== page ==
Name and dates
Canal Yard (1854-1969)
Opened on the Carlisle and Port Carlisle Railway and Dock.
Opened on the Newcastle and Carlisle Railway.
Originally the canal basin in Carlisle, this became the main goods yard of the North British Railway in Carlisle and an interchange point with the North Eastern Railway.
Smith and Anderson describe the yard wonderfully
The sidings were of various lengths and had strange names like 'Young Kytle' and 'Back and Front Modder'. Unexpected connections added to the general confusion.
The origins of this yard date from the Carlisle Canal
which opened in 1823 from a basin at Cald Coats in Carlisle to Fisher's Cross, promptly renamed Port Carlisle. The canal avoided the need to dredge the River Eden and several miles of the Solway Firth. The canal was across the River Eden to the west of Carlisle itself.
The first railway to Carlisle, the Newcastle and Carlisle Railway
, opened an extension to the canal basin in 1837. Initially this assisted the canal but by the late 1840s (as trunk lines opened) the canal was in financial trouble.
The canal closed 1853, allowing the Carlisle and Port Carlisle Railway
to be opened along a similar and often overlapping route in 1854. Trains ran to Canal [Carlisle]
station, in the south of the former basin site.
The yard was constructed between the later Canal Junction
to the north and Canal [Carlisle]
station to the south where the new and old lines met. Initially the canal's warehouses were reused.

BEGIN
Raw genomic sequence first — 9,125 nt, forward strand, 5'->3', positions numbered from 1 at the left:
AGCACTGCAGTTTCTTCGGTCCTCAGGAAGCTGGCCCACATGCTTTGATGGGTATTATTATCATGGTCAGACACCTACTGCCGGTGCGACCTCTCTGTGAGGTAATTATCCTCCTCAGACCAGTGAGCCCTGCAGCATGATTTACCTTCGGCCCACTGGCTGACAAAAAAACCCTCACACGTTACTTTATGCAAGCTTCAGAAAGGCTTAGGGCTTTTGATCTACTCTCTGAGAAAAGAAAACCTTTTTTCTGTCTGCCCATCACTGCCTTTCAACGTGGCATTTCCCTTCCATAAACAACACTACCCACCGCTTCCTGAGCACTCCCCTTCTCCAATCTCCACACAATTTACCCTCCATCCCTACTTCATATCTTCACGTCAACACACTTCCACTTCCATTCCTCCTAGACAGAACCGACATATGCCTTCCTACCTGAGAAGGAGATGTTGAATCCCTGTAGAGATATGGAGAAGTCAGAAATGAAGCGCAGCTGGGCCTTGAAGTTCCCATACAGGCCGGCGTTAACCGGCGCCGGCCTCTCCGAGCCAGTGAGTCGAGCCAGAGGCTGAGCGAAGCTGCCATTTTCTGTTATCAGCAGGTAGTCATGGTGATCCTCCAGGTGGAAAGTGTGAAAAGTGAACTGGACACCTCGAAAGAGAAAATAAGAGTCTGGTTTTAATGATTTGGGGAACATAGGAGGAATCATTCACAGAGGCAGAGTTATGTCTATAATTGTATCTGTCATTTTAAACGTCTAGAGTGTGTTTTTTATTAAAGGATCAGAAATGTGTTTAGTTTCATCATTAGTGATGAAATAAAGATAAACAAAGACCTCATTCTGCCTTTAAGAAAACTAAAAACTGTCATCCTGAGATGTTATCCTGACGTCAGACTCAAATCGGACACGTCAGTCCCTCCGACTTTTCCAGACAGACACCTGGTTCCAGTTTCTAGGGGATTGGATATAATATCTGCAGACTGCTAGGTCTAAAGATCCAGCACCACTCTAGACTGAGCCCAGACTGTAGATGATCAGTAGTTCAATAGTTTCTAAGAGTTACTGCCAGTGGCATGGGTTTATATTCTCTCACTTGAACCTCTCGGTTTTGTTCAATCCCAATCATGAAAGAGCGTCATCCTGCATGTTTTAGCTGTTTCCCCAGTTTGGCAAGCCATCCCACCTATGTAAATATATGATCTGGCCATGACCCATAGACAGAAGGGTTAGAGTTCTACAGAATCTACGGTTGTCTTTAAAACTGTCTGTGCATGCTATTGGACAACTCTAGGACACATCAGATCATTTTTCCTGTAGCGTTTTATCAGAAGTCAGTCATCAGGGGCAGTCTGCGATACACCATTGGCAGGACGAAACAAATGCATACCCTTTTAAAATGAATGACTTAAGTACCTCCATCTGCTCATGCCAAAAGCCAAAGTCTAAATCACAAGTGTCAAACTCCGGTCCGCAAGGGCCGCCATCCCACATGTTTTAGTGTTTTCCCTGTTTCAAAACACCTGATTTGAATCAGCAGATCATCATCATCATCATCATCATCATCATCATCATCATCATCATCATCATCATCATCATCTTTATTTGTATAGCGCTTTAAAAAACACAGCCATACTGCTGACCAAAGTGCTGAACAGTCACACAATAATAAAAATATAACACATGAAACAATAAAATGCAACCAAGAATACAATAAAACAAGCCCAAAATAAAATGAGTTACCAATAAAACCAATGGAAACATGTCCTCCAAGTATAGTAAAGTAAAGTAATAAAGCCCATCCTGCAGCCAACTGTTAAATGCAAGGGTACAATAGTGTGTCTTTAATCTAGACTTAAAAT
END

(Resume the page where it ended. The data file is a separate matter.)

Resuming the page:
The general layout of the yard was a line up the centre, loops to the west, with Canal Goods [Carlisle]
to the east. There were reversing spurs on either side of the Silloth
route and on the east side of the Waverley Route.
The harbour at Port Carlisle
suffered from silting and the line was extended to Silloth
in 1856. In 1859 the North British Railway
received its Act for the Border Union Railway (North British Railway)
using the Silloth
line to approach Carlisle, minimising the use of the Caledonian Railway
over which running powers were exercised. Its 1860 link from Port Carlisle Branch Junction
to Canal Junction
was used to approach Carlisle Citadel
Canal Goods [Carlisle]
was accessed from the north, serving cattle stages, bonded warehousing and a coal depot.
The southern part of the Waverley Route opened in 1861 to Scotch Dyke
and throughout in 1862. Canal Yard was now very much a cross Border exchange point with the North Eastern Railway
and goods yard in Carlisle for the North British Railway
. Canal [Carlisle]
closed in 1864 with all passenger trains transferred to Carlisle Citadel
The North British were not just looking for an approach to Carlisle but were also interested in the Silloth line as an outlet to the Irish Sea. The company were to operate vessels, including the first PS Waverley (launched 1864, the name not insignificant and built for the Dublin run), second PS Waverley (launched 1865 to replace the rather poor first) and PS Carham (launched 1864, the name being Richard Hodgson
's home and built for the Dumfries
run), from the port. Canal yard allowed traffic to be routed from the Waverley Route onto the Silloth line as there was no north to west curve.
Nearby Carlisle Canal Shed
provided motive power for the NB lines.
Carr's Biscuit Factory
was to the east, served by sidings. (Carr's also had a flour mill at Silloth
Carlisle Canal Shed
closed in 1963. The Silloth branch closed to passengers in 1964, cut back to goods to Burgh-by-Sands
with final closure in 1966.
The Waverley Route shut in 1969 and lines radiating out of Canal Junction
and Canal Yard closed.01/12/2018
TagsSidings yard canal basin
External linksNLS Collection OS map of 1892-1914 NLS Collection OS map of 1944-67 NLS Map NLS Map NLS Map NLS Map